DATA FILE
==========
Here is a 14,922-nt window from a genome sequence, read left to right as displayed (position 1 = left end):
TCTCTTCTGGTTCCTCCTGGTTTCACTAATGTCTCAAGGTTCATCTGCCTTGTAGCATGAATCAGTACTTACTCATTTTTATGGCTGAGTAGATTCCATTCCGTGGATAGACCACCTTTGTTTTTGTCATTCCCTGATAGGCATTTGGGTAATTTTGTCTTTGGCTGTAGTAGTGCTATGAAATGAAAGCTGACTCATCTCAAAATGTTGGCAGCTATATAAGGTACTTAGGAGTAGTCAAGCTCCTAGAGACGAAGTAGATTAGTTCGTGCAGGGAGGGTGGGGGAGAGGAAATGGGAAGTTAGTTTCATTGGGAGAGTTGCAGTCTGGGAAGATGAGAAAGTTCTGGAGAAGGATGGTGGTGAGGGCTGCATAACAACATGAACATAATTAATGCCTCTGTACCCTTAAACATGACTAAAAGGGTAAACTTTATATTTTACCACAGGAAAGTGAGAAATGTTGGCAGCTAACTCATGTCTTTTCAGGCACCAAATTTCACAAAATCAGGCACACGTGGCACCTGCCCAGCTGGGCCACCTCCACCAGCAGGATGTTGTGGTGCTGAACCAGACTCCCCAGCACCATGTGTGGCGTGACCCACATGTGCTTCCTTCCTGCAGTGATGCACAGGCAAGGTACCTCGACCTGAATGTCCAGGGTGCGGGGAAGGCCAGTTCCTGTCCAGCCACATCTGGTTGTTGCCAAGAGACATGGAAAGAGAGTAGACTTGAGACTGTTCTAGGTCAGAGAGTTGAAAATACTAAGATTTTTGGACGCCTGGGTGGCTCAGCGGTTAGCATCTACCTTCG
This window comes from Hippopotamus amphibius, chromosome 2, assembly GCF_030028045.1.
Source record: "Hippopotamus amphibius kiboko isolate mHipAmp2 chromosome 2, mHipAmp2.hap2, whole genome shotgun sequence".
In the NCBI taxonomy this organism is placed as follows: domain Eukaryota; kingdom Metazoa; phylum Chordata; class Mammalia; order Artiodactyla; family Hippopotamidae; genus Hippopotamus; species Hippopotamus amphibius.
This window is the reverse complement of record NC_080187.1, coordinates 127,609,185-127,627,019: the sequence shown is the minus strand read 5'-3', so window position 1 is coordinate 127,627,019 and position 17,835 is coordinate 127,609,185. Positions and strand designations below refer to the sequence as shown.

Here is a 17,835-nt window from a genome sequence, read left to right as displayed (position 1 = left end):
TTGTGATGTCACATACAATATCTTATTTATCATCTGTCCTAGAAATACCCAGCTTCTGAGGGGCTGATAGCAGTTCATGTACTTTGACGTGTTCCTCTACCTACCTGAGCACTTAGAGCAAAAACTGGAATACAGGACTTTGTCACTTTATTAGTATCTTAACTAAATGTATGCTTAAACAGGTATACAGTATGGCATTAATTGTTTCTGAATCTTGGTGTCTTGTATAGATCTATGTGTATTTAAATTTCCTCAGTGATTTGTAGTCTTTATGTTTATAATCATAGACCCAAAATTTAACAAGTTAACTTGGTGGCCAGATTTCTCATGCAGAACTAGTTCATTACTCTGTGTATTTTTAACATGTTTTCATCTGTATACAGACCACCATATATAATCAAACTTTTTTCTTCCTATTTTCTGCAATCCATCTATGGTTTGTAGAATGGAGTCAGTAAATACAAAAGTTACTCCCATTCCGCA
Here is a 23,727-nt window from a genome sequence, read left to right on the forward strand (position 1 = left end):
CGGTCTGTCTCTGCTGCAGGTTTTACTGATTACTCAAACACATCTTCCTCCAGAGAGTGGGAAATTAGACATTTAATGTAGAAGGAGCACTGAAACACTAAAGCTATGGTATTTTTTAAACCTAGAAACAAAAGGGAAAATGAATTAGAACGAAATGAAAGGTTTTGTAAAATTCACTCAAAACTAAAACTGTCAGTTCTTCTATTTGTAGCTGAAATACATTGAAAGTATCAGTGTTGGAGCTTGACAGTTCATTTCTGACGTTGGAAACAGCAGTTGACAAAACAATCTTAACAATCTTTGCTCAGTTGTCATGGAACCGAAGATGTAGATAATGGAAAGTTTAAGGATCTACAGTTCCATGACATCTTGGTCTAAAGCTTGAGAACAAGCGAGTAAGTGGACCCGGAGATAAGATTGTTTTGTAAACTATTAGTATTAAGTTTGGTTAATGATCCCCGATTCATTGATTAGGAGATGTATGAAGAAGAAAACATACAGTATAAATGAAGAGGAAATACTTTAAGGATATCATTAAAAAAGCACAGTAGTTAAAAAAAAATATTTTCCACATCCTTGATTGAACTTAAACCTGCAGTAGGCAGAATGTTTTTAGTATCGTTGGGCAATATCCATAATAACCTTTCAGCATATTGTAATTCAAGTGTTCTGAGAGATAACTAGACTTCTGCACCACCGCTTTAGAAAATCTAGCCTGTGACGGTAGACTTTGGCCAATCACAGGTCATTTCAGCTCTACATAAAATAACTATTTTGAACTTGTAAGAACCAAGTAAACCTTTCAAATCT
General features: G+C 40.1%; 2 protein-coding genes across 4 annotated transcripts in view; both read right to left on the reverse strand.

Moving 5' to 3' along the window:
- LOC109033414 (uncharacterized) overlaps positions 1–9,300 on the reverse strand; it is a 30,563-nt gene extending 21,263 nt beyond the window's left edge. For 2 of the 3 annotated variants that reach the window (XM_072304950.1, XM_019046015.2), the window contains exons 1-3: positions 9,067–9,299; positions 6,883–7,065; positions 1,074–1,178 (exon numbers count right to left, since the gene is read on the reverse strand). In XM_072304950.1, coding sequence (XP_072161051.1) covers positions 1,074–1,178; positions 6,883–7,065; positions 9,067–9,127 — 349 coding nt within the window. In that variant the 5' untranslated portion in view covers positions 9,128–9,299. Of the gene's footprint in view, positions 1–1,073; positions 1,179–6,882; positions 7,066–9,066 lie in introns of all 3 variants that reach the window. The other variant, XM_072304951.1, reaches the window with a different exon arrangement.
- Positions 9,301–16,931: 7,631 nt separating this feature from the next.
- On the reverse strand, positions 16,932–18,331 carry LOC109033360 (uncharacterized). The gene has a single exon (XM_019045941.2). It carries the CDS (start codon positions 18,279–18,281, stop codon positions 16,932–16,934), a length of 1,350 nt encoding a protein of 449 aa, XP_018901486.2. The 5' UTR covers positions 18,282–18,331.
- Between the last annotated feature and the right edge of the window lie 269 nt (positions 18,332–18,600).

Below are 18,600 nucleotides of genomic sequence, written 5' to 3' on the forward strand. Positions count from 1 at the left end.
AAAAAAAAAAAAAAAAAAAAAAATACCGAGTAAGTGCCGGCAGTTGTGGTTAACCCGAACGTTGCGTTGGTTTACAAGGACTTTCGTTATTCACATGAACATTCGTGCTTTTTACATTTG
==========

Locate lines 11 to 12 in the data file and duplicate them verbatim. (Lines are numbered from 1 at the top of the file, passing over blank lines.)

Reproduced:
General features: G+C 40.1%; 2 protein-coding genes across 4 annotated transcripts in view; both read right to left on the reverse strand.

Moving 5' to 3' along the window: